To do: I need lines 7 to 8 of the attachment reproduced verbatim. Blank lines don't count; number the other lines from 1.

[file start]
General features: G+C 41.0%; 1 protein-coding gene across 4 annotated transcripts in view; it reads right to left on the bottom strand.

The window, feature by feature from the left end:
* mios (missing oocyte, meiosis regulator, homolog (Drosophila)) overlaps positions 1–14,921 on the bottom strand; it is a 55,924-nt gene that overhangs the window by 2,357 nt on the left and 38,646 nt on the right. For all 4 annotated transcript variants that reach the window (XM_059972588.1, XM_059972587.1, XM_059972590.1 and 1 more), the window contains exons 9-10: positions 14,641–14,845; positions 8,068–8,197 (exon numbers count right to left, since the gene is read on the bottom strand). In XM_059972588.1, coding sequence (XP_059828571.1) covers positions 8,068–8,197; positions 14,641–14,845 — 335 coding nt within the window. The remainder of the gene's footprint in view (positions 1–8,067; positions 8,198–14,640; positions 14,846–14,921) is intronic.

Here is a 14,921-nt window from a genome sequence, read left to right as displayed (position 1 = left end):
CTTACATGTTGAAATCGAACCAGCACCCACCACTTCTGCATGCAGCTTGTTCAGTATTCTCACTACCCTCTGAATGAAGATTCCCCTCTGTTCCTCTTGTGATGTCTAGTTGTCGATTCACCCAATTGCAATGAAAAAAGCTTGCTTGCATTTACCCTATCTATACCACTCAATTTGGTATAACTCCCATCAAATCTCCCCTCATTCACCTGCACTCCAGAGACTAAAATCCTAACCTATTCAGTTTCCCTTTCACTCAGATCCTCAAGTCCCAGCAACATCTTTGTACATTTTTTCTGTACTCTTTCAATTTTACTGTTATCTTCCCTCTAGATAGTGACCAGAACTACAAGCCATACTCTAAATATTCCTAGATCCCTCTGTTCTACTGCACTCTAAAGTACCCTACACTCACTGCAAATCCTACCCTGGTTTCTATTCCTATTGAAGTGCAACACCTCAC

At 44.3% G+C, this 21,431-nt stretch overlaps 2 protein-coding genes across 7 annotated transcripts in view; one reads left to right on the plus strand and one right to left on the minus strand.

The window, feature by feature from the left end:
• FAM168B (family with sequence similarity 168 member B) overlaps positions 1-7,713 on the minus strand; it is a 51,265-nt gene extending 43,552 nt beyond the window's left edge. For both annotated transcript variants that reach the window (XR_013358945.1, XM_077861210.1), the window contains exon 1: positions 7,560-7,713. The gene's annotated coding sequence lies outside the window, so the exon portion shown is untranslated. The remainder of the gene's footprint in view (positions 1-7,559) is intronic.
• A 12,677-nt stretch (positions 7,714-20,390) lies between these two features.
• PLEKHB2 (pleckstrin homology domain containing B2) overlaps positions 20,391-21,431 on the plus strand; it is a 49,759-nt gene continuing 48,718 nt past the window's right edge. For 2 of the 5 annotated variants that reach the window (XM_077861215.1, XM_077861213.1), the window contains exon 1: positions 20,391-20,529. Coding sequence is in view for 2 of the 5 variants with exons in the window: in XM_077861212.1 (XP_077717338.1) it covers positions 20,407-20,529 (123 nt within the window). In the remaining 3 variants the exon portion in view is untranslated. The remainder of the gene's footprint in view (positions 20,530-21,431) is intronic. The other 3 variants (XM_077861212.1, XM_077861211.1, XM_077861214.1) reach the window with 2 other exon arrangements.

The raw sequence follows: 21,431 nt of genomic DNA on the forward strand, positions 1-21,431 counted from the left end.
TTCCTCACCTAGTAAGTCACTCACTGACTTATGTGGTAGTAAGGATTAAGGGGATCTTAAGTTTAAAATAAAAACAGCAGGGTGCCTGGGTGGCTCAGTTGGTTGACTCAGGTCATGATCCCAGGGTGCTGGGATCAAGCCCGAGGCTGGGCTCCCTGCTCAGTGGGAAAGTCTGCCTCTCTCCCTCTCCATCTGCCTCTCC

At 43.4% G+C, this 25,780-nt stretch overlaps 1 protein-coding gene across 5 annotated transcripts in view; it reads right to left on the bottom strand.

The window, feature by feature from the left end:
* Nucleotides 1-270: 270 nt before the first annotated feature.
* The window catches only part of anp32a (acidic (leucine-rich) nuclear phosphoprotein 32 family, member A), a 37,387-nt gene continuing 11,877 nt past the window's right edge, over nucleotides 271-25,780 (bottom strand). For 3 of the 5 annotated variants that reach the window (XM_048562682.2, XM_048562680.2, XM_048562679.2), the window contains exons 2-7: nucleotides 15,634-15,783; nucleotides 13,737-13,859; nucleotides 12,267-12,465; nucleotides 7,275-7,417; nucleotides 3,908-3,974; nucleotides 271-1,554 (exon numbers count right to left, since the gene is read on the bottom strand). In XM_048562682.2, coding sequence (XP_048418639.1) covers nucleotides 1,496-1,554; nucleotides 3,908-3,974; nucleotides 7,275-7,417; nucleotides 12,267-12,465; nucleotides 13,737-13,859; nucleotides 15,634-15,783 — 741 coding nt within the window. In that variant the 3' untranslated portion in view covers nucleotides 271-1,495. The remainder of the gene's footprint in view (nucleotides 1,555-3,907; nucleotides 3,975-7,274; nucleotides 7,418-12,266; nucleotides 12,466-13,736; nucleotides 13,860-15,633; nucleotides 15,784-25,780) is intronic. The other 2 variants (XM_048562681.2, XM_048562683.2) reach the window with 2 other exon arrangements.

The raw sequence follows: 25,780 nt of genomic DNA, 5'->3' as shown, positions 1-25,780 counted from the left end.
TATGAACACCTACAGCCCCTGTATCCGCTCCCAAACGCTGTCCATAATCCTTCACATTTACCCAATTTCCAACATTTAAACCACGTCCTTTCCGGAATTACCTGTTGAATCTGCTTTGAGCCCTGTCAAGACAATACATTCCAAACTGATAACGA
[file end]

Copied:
The window, feature by feature from the left end:
• FAM168B (family with sequence similarity 168 member B) overlaps positions 1-7,713 on the minus strand; it is a 51,265-nt gene extending 43,552 nt beyond the window's left edge. For both annotated transcript variants that reach the window (XR_013358945.1, XM_077861210.1), the window contains exon 1: positions 7,560-7,713. The gene's annotated coding sequence lies outside the window, so the exon portion shown is untranslated. The remainder of the gene's footprint in view (positions 1-7,559) is intronic.